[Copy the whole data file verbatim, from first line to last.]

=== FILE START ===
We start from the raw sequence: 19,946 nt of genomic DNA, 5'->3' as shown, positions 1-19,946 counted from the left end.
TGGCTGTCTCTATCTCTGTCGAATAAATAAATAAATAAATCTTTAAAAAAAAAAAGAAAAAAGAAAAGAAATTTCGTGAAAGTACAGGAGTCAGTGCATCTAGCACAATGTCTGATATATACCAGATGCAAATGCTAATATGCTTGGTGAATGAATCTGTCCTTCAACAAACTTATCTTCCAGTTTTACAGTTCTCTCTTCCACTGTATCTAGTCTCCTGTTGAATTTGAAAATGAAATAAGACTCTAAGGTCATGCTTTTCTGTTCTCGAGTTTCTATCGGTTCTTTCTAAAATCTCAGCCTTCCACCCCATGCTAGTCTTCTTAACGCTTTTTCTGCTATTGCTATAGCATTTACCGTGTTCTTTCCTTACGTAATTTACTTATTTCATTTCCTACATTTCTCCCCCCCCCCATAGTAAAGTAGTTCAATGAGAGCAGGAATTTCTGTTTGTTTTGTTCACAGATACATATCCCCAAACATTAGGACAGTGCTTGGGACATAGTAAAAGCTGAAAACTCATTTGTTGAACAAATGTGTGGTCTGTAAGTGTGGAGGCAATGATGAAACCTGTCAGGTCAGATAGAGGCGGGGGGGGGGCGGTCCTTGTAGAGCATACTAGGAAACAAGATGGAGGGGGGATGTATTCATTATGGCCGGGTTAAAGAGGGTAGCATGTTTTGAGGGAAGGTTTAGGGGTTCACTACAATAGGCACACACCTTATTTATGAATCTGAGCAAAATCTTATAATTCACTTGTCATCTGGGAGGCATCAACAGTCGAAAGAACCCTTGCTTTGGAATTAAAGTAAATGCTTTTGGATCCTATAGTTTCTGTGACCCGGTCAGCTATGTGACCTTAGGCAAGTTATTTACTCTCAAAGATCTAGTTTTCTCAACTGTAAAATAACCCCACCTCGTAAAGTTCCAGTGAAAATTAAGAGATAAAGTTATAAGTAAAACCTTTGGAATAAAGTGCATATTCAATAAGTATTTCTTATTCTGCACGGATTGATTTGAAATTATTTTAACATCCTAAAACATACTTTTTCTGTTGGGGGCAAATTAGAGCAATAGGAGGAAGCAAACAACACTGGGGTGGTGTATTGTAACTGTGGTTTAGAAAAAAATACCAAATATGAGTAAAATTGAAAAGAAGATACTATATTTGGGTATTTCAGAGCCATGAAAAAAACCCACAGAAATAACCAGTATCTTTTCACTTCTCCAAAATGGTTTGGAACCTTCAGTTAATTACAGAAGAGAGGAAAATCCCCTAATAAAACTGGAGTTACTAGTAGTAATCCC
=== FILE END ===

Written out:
We start from the raw sequence: 19,946 nt of genomic DNA, 5'->3' as shown, positions 1-19,946 counted from the left end.
TGGCTGTCTCTATCTCTGTCGAATAAATAAATAAATAAATCTTTAAAAAAAAAAAGAAAAAAGAAAAGAAATTTCGTGAAAGTACAGGAGTCAGTGCATCTAGCACAATGTCTGATATATACCAGATGCAAATGCTAATATGCTTGGTGAATGAATCTGTCCTTCAACAAACTTATCTTCCAGTTTTACAGTTCTCTCTTCCACTGTATCTAGTCTCCTGTTGAATTTGAAAATGAAATAAGACTCTAAGGTCATGCTTTTCTGTTCTCGAGTTTCTATCGGTTCTTTCTAAAATCTCAGCCTTCCACCCCATGCTAGTCTTCTTAACGCTTTTTCTGCTATTGCTATAGCATTTACCGTGTTCTTTCCTTACGTAATTTACTTATTTCATTTCCTACATTTCTCCCCCCCCCCATAGTAAAGTAGTTCAATGAGAGCAGGAATTTCTGTTTGTTTTGTTCACAGATACATATCCCCAAACATTAGGACAGTGCTTGGGACATAGTAAAAGCTGAAAACTCATTTGTTGAACAAATGTGTGGTCTGTAAGTGTGGAGGCAATGATGAAACCTGTCAGGTCAGATAGAGGCGGGGGGGGGGCGGTCCTTGTAGAGCATACTAGGAAACAAGATGGAGGGGGGATGTATTCATTATGGCCGGGTTAAAGAGGGTAGCATGTTTTGAGGGAAGGTTTAGGGGTTCACTACAATAGGCACACACCTTATTTATGAATCTGAGCAAAATCTTATAATTCACTTGTCATCTGGGAGGCATCAACAGTCGAAAGAACCCTTGCTTTGGAATTAAAGTAAATGCTTTTGGATCCTATAGTTTCTGTGACCCGGTCAGCTATGTGACCTTAGGCAAGTTATTTACTCTCAAAGATCTAGTTTTCTCAACTGTAAAATAACCCCACCTCGTAAAGTTCCAGTGAAAATTAAGAGATAAAGTTATAAGTAAAACCTTTGGAATAAAGTGCATATTCAATAAGTATTTCTTATTCTGCACGGATTGATTTGAAATTATTTTAACATCCTAAAACATACTTTTTCTGTTGGGGGCAAATTAGAGCAATAGGAGGAAGCAAACAACACTGGGGTGGTGTATTGTAACTGTGGTTTAGAAAAAAATACCAAATATGAGTAAAATTGAAAAGAAGATACTATATTTGGGTATTTCAGAGCCATGAAAAAAACCCACAGAAATAACCAGTATCTTTTCACTTCTCCAAAATGGTTTGGAACCTTCAGTTAATTACAGAAGAGAGGAAAATCCCCTAATAAAACTGGAGTTACTAGTAGTAATCCC